Agricultural Commercialisation Pathways Climate Change and Agriculture
Otto Naess, Lars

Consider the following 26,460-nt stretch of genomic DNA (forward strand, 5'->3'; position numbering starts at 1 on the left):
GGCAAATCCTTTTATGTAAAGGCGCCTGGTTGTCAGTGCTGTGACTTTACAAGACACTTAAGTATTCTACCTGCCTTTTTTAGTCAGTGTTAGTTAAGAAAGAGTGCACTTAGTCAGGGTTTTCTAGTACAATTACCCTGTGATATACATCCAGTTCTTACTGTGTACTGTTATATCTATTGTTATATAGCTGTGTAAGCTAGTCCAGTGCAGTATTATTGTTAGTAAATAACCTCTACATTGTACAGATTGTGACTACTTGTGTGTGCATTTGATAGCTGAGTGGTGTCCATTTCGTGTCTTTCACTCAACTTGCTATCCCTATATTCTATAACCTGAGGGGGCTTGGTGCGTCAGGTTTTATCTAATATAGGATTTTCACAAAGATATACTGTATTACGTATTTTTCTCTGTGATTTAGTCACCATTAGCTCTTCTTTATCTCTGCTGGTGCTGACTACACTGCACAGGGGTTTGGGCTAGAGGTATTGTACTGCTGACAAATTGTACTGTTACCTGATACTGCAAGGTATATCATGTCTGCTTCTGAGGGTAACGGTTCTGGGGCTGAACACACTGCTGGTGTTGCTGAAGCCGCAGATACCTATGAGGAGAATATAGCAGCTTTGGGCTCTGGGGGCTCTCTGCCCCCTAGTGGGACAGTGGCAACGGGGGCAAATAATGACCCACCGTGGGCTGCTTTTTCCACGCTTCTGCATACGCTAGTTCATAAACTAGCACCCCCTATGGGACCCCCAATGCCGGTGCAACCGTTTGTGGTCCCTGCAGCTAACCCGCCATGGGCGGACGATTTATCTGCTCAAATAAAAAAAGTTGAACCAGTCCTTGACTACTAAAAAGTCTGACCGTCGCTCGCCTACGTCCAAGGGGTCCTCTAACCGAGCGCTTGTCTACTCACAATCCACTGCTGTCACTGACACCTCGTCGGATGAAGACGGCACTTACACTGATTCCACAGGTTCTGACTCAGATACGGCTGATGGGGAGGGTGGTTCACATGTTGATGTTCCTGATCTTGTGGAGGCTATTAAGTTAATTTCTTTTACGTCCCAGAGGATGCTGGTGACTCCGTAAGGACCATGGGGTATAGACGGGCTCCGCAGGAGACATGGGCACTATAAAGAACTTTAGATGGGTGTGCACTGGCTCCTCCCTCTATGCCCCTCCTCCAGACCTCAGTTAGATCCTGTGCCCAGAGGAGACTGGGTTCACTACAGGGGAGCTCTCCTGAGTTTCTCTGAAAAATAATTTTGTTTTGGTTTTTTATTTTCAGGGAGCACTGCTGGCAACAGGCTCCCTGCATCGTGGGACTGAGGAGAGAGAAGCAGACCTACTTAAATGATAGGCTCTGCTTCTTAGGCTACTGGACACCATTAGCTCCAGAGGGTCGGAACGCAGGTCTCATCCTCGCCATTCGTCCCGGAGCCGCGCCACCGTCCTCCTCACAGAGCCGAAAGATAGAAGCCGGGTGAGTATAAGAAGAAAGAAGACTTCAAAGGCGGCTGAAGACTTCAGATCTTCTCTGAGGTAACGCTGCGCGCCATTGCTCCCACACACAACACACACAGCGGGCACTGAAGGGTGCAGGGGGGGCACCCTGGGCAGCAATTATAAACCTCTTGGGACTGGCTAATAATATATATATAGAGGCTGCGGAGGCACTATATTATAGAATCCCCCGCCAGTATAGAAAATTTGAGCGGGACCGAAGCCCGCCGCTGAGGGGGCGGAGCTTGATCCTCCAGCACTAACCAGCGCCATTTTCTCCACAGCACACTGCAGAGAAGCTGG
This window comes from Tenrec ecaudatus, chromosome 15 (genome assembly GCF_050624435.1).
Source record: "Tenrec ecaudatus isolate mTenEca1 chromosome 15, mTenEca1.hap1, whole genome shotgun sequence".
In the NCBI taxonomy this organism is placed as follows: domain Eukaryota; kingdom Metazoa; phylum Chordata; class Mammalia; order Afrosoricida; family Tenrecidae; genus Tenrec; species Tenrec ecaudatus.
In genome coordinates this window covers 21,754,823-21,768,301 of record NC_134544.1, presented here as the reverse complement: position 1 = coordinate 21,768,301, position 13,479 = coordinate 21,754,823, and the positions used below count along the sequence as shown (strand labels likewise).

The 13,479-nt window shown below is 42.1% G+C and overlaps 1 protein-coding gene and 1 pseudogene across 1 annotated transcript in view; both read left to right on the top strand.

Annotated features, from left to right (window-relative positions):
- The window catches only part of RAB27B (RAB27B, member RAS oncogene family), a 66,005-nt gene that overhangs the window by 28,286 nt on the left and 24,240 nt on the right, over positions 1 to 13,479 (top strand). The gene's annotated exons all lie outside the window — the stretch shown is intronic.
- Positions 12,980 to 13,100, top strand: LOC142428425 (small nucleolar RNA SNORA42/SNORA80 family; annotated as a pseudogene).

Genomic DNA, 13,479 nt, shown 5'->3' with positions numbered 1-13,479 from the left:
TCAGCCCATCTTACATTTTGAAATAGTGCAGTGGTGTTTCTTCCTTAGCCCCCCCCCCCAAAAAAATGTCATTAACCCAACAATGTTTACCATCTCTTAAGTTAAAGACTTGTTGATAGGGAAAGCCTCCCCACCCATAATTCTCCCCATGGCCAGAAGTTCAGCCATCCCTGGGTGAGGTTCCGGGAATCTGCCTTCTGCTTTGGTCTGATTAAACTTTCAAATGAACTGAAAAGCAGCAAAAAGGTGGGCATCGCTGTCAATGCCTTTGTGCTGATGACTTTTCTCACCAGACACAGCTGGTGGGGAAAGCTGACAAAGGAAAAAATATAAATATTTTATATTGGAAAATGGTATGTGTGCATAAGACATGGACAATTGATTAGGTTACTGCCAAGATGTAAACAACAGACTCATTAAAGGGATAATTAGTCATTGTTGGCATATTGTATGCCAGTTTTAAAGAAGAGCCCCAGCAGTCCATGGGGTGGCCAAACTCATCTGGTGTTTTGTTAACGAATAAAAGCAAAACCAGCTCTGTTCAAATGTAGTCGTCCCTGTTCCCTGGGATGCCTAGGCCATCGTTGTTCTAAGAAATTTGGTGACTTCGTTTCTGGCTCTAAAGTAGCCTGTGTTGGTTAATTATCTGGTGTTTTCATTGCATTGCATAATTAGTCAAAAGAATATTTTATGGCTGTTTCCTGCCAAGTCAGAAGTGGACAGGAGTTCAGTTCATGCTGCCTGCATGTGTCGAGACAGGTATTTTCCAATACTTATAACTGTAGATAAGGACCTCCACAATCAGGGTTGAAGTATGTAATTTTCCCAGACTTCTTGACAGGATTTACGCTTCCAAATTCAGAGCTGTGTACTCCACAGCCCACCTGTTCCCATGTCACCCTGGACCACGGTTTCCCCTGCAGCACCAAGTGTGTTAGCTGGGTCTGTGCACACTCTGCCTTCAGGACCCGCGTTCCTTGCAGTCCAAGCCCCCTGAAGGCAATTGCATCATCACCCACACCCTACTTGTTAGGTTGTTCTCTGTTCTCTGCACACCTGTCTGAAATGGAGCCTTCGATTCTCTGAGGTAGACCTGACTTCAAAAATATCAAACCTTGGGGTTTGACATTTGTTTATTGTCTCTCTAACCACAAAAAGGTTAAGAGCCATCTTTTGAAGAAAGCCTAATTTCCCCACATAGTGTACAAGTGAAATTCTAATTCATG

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This paper presents a review of recent literature on the implications of climate change for agricultural commercialisation, focusing chiefly on sub-Saharan Africa, and incorporating evidence, where relevant, from around the world. Climate change is one of the crosscutting themes of the Department for International Development (DFID)-funded Agricultural Policy Research in Africa (APRA) consortium.1 APRA is intended to produce new data and insights into agricultural commercialisation processes, and their impacts and outcomes with regard to rural poverty, empowerment of women and girls, and food and nutrition security. In addition to outlining our rationale and aims, this introduction sets out (a) the approach we have taken to classifying climate impacts upon agricultural commercialisation, and (b) the structure. Time-constrained readers wishing quickly to get a sense of the paper’s principal insights and recommendations are directed to the summary on page 6. Given the highly climate-sensitive character of agricultural production, climate change has obvious and important ramifications for agricultural commercialisation, which in turn have a bearing on poverty, gender empowerment, and food and nutrition security. The nature and extent of climate change implications for agricultural commercialisation will depend on the choices that are made and the resulting commercialisation pathways.